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People who regularly consume alcoholic had one-half risk of developing Alzheimer

Boston University : 01 June, 2000  (Technical Article)
Researchers from Boston University School of Medicine have shown that people who regularly consume alcoholic beverages had approximately one-half the risk of developing Alzheimer
Researchers from Boston University School of Medicine have shown that people who regularly consume alcoholic beverages had approximately one-half the risk of developing Alzheimerís disease when compared to non-drinkers. These finding appear in the recent issue of the journal Alzheimerís Reports.

The researchers evaluated the joint effects of smoking and alcohol consumption on risk of developing AD among 238 diagnosed AD patients and 699 control subjects from the Framingham Study. They found that moderate and high drinkers of alcohol, (the cutoff defined according to USDA guidelines of up to two drinks per day for men and one drink per day for women), had a 50 to 60 percent less chance of developing AD compared to those who consumed little or no alcohol. These results were similar for both men and women.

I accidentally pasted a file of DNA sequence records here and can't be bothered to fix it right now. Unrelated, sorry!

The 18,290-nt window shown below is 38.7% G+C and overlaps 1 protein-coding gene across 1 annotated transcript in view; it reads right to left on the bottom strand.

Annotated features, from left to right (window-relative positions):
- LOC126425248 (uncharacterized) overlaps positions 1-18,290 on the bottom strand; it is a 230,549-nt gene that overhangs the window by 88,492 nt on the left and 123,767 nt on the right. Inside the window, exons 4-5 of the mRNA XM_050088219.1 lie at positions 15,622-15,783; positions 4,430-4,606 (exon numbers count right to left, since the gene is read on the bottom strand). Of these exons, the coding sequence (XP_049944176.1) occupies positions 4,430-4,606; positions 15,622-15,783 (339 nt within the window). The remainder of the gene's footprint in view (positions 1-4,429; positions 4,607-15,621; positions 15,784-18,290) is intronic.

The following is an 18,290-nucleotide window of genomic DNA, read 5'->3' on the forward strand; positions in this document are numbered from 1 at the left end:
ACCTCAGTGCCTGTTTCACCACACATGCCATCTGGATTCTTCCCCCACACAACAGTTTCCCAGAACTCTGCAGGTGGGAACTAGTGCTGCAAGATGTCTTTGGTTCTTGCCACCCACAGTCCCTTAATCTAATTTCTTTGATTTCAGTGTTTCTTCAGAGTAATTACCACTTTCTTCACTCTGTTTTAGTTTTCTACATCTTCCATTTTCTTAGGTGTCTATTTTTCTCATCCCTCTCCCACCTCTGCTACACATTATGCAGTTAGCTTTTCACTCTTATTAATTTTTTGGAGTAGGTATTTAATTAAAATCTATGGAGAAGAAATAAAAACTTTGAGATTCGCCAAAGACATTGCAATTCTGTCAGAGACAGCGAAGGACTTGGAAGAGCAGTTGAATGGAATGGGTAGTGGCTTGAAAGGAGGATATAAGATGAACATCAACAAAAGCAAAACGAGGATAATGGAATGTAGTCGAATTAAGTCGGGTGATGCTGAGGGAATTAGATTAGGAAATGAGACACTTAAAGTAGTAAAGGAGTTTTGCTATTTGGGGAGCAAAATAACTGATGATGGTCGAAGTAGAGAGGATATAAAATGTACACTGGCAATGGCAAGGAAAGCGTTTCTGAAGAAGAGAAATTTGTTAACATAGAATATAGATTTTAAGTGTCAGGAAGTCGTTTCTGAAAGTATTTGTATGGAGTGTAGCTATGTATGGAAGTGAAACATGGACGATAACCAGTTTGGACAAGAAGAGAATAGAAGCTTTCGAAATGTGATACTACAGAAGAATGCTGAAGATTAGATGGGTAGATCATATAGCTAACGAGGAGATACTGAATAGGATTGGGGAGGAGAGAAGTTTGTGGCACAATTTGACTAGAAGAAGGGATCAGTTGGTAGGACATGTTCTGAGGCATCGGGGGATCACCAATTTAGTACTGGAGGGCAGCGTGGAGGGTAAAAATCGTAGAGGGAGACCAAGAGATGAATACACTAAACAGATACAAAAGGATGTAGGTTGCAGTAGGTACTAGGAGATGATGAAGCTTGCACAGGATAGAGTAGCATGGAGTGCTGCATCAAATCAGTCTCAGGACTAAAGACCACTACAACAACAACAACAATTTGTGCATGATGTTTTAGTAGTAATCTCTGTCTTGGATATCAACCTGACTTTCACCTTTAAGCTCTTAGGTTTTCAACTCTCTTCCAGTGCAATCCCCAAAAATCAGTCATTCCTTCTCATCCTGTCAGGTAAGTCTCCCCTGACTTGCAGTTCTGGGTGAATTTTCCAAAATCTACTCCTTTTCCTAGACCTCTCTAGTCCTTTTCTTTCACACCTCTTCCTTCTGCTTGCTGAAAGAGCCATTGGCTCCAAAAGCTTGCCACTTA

'Alcohol consumption within nationally recommended limits may offer some protection against developing Alzheimerís disease, yet it would be premature to recommend this as a prophylaxis until the protective mechanism is fully understood,' says senior author Lindsay Farrer, PhD, chief of the genetics program and a professor of medicine, neurology and public health at Boston University School of Medicine and Public Health.

However, the results of this study suggest that the association between smoking and risk of developing AD is not as clear cut. While smokers and non-smokers were equally likely to develop AD, the researchers found that among women who carry the e4 variant of the apolipoprotein E gene, smokers were at greater risk for developing AD than non-smokers. In contrast, smoking afforded some protection against AD among women lacking APOE e4. In men there appeared to be no link between smoking and AD regardless of the APOE status. 'This unexpected pattern of association may be an example of how genetic and lifestyle factors conspire to increase or decrease risk of disease,' says Farrer. Clearly this is fertile ground for additional research.'
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